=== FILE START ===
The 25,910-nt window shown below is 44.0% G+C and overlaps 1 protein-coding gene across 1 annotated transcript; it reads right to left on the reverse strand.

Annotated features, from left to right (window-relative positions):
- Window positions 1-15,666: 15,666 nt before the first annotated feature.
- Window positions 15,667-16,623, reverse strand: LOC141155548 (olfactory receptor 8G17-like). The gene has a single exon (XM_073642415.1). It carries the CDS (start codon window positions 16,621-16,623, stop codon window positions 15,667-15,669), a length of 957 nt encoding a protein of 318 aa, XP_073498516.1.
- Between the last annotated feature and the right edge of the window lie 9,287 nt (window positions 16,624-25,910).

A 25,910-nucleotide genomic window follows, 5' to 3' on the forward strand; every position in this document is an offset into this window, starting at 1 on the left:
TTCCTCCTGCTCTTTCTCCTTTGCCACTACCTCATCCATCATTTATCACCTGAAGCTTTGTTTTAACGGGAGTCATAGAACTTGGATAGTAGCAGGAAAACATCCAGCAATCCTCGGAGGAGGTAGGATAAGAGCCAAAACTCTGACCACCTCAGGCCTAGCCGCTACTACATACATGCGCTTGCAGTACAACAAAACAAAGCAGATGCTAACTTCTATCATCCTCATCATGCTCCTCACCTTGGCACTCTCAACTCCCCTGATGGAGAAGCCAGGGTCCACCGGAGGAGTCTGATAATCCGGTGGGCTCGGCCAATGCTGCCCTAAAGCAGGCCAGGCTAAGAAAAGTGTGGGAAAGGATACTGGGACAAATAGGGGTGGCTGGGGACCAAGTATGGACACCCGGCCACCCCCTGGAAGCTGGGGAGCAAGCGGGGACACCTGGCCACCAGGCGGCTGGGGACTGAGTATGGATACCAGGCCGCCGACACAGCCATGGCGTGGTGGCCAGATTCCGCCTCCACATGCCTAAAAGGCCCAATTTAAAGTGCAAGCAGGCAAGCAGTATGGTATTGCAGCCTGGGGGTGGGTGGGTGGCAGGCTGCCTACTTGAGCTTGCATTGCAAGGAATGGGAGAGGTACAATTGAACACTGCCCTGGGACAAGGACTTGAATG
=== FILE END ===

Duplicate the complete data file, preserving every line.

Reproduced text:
The 25,910-nt window shown below is 44.0% G+C and overlaps 1 protein-coding gene across 1 annotated transcript; it reads right to left on the reverse strand.

Annotated features, from left to right (window-relative positions):
- Window positions 1-15,666: 15,666 nt before the first annotated feature.
- Window positions 15,667-16,623, reverse strand: LOC141155548 (olfactory receptor 8G17-like). The gene has a single exon (XM_073642415.1). It carries the CDS (start codon window positions 16,621-16,623, stop codon window positions 15,667-15,669), a length of 957 nt encoding a protein of 318 aa, XP_073498516.1.
- Between the last annotated feature and the right edge of the window lie 9,287 nt (window positions 16,624-25,910).

A 25,910-nucleotide genomic window follows, 5' to 3' on the forward strand; every position in this document is an offset into this window, starting at 1 on the left:
TTCCTCCTGCTCTTTCTCCTTTGCCACTACCTCATCCATCATTTATCACCTGAAGCTTTGTTTTAACGGGAGTCATAGAACTTGGATAGTAGCAGGAAAACATCCAGCAATCCTCGGAGGAGGTAGGATAAGAGCCAAAACTCTGACCACCTCAGGCCTAGCCGCTACTACATACATGCGCTTGCAGTACAACAAAACAAAGCAGATGCTAACTTCTATCATCCTCATCATGCTCCTCACCTTGGCACTCTCAACTCCCCTGATGGAGAAGCCAGGGTCCACCGGAGGAGTCTGATAATCCGGTGGGCTCGGCCAATGCTGCCCTAAAGCAGGCCAGGCTAAGAAAAGTGTGGGAAAGGATACTGGGACAAATAGGGGTGGCTGGGGACCAAGTATGGACACCCGGCCACCCCCTGGAAGCTGGGGAGCAAGCGGGGACACCTGGCCACCAGGCGGCTGGGGACTGAGTATGGATACCAGGCCGCCGACACAGCCATGGCGTGGTGGCCAGATTCCGCCTCCACATGCCTAAAAGGCCCAATTTAAAGTGCAAGCAGGCAAGCAGTATGGTATTGCAGCCTGGGGGTGGGTGGGTGGCAGGCTGCCTACTTGAGCTTGCATTGCAAGGAATGGGAGAGGTACAATTGAACACTGCCCTGGGACAAGGACTTGAATG